“It’s hard to find good help nowadays,” I said and made sure the centerpieces on each café table were properly placed.
When I’d opened the Bean Hive, I knew it had an atmosphere that was warm and inviting. The coffee was just a bonus, along with the cozy community.
“Hi do,” Bunny Bowowski trilled when she shuffled through the door, letting the cold air rush in behind her.
“Speak of the devil,” Aunt Maxi said under her breath and brushed the edge of the apron along the top of the tea bar to clean off any spillage before she headed to the opposite side of the counter to tidy up the coffee self-serve bar.
“What on earth does that mean, Maxine Bloom?” Bunny gave Aunt Maxi a hard stare as she pulled the pins from her hair that were holding her pillbox hat in place. It was no secret they weren’t the best of friends, and Aunt Maxi was good at poking the bear.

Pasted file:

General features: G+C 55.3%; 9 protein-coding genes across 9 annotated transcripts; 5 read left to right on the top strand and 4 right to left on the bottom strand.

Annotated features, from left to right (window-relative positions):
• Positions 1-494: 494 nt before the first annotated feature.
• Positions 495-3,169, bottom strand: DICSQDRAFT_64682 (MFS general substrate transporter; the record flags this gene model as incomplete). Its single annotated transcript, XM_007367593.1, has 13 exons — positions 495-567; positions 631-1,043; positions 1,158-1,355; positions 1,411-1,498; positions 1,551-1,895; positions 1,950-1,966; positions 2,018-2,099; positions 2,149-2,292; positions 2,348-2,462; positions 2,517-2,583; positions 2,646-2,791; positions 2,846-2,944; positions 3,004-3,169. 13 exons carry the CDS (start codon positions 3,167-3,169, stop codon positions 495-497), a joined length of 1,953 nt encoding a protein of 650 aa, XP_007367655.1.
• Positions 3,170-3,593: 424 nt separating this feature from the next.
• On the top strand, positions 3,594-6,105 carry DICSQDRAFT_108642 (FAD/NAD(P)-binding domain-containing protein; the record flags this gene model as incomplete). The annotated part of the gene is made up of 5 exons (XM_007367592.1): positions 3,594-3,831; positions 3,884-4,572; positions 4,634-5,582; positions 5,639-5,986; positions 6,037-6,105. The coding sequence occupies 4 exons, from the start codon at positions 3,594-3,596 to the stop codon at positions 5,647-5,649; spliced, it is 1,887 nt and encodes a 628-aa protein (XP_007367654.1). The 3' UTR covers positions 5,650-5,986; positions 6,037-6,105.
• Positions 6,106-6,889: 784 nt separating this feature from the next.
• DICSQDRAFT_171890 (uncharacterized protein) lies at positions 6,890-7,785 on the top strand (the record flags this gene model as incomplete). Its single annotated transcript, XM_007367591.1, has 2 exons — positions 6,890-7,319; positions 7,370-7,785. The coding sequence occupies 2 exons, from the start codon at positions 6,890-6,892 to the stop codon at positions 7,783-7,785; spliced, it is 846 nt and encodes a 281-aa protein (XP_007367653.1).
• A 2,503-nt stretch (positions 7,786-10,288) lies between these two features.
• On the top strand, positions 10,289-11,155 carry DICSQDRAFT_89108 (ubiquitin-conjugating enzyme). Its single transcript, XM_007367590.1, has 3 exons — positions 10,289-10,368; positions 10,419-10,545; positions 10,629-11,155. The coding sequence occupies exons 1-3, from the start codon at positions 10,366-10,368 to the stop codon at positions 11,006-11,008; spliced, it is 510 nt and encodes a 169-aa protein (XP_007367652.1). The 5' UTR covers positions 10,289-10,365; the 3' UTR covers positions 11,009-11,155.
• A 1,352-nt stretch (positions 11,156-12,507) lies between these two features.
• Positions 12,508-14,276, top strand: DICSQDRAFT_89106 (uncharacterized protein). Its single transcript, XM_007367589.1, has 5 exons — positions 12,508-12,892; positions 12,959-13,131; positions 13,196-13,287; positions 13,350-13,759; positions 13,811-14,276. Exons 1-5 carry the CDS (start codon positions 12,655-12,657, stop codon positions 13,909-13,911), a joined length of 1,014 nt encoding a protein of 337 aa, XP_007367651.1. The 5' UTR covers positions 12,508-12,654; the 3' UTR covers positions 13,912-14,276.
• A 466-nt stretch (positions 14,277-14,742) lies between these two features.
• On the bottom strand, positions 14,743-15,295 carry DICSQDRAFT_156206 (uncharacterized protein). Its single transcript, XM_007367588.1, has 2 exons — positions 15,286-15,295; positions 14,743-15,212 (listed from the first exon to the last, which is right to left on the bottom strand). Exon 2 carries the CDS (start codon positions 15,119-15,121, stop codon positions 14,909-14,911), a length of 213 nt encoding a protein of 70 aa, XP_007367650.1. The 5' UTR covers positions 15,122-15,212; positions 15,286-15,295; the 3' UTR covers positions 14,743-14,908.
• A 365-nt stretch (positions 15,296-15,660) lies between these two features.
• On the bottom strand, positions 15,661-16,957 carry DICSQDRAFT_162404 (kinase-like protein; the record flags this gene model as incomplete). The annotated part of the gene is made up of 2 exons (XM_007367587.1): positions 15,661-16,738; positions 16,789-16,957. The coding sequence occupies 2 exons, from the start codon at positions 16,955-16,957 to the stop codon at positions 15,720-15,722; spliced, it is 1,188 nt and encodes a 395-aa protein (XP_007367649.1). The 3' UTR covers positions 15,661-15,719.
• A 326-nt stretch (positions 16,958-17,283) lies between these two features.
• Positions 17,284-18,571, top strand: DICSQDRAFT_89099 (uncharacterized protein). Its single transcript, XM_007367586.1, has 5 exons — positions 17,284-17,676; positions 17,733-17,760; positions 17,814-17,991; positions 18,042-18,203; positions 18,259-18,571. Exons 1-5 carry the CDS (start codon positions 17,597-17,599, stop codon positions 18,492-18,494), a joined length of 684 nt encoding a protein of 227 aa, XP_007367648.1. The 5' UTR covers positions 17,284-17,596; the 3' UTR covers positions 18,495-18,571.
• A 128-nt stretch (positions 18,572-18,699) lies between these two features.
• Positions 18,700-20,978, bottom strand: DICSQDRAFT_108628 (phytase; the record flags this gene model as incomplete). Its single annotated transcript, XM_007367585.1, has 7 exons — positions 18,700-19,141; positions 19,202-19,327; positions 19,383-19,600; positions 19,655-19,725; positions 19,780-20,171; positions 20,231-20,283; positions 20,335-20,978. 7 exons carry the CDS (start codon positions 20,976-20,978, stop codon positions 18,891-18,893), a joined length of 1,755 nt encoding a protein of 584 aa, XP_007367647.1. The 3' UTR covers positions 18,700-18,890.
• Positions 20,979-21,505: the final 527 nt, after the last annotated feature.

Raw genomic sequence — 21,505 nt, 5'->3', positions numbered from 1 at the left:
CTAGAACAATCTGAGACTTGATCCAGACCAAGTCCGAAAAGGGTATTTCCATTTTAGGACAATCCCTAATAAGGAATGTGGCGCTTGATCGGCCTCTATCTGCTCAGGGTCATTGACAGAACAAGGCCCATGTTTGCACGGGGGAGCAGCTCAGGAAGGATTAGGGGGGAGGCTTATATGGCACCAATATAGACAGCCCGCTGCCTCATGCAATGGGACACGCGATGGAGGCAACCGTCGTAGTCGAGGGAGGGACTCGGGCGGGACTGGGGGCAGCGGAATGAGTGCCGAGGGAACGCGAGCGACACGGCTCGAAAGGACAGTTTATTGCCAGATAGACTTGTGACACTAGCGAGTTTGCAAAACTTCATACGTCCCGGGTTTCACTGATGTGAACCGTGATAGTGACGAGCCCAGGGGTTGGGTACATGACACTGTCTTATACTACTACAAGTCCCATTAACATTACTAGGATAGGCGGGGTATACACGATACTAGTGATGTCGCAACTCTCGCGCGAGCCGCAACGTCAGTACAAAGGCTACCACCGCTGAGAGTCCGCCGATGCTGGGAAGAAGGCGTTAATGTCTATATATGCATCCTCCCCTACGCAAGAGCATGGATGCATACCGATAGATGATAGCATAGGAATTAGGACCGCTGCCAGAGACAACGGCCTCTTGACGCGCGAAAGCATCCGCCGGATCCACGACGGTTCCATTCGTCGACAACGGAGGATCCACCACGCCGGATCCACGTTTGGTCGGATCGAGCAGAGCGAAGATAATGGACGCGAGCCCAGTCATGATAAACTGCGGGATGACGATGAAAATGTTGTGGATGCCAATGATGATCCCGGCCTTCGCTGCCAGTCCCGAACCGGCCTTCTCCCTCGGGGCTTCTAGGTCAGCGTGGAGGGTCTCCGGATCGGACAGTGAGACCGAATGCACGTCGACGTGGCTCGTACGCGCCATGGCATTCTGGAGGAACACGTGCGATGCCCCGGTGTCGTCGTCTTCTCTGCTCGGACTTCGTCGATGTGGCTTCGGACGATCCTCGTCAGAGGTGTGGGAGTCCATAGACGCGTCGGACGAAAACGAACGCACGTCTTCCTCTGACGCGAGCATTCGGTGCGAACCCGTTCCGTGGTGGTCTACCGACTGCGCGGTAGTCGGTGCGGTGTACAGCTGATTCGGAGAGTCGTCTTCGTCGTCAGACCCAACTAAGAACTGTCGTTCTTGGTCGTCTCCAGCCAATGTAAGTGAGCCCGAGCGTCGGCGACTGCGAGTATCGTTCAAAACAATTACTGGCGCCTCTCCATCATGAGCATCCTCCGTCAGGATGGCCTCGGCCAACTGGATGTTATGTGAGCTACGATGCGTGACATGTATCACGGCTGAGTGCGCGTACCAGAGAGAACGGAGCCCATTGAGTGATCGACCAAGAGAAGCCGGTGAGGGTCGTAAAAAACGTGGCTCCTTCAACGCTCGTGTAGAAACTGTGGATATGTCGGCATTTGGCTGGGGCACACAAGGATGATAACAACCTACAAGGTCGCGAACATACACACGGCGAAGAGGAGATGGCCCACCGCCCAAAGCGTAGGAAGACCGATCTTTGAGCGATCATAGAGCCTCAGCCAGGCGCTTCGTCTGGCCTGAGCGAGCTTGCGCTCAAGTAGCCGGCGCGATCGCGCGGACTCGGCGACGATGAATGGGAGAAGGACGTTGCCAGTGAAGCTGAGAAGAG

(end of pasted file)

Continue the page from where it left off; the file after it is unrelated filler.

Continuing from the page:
“Roxy was saying how it was hard to get good help, and well”—Aunt Maxi shrugged—“you walked in.”
“Oh, stop it. I wasn’t talking about you.” I rushed over to help Bunny with her things. She was elderly and slow, but she was good at making customers feel welcome. Plus, she needed something to do during the days, so when she’d asked for a job, I was delighted to have her.
“We were talking about the afternoon kids completing the checklist, like restocking the coffee and tea bar.” I put the creamer container on the table and gave Aunt Maxi a little bow. “Which I’m grateful Aunt Maxi is doing for us.”
“Doing for Roxanne.” Aunt Maxi made it clear she wasn’t doing Bunny any favors.
“I don’t know what I’d do if you two ever got along,” I teased as I placed Bunny’s handbag underneath the counter and headed back through the swinging door to the kitchen, where I needed to get another container of creamer to have on hand at the counter and check on the sweet treats in the oven.
I wasn’t back there for too long by myself because Bunny, Aunt Maxi, and Pepper had followed me. Aunt Maxi planted herself on the stool that butted up to the metal workstation table where I did all the preparing for the cooking and baking.